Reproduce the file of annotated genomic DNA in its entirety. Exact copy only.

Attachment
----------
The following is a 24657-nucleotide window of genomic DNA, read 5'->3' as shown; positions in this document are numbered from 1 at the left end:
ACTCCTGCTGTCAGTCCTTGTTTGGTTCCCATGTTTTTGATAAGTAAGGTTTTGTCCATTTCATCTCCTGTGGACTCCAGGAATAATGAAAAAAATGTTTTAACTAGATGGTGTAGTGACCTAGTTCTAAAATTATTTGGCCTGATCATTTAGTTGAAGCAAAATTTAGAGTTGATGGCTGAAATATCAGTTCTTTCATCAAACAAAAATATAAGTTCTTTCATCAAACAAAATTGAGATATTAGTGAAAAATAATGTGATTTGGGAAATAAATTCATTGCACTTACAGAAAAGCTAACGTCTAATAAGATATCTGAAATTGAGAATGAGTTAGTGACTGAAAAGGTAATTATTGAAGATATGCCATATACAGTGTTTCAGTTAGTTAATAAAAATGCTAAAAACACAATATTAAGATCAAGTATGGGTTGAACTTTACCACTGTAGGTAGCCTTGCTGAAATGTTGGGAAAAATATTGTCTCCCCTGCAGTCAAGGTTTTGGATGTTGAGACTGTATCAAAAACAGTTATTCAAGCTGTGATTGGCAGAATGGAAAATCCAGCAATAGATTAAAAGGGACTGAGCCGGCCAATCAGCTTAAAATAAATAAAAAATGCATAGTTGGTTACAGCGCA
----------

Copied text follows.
The following is a 24657-nucleotide window of genomic DNA, read 5'->3' as shown; positions in this document are numbered from 1 at the left end:
ACTCCTGCTGTCAGTCCTTGTTTGGTTCCCATGTTTTTGATAAGTAAGGTTTTGTCCATTTCATCTCCTGTGGACTCCAGGAATAATGAAAAAAATGTTTTAACTAGATGGTGTAGTGACCTAGTTCTAAAATTATTTGGCCTGATCATTTAGTTGAAGCAAAATTTAGAGTTGATGGCTGAAATATCAGTTCTTTCATCAAACAAAAATATAAGTTCTTTCATCAAACAAAATTGAGATATTAGTGAAAAATAATGTGATTTGGGAAATAAATTCATTGCACTTACAGAAAAGCTAACGTCTAATAAGATATCTGAAATTGAGAATGAGTTAGTGACTGAAAAGGTAATTATTGAAGATATGCCATATACAGTGTTTCAGTTAGTTAATAAAAATGCTAAAAACACAATATTAAGATCAAGTATGGGTTGAACTTTACCACTGTAGGTAGCCTTGCTGAAATGTTGGGAAAAATATTGTCTCCCCTGCAGTCAAGGTTTTGGATGTTGAGACTGTATCAAAAACAGTTATTCAAGCTGTGATTGGCAGAATGGAAAATCCAGCAATAGATTAAAAGGGACTGAGCCGGCCAATCAGCTTAAAATAAATAAAAAATGCATAGTTGGTTACAGCGCA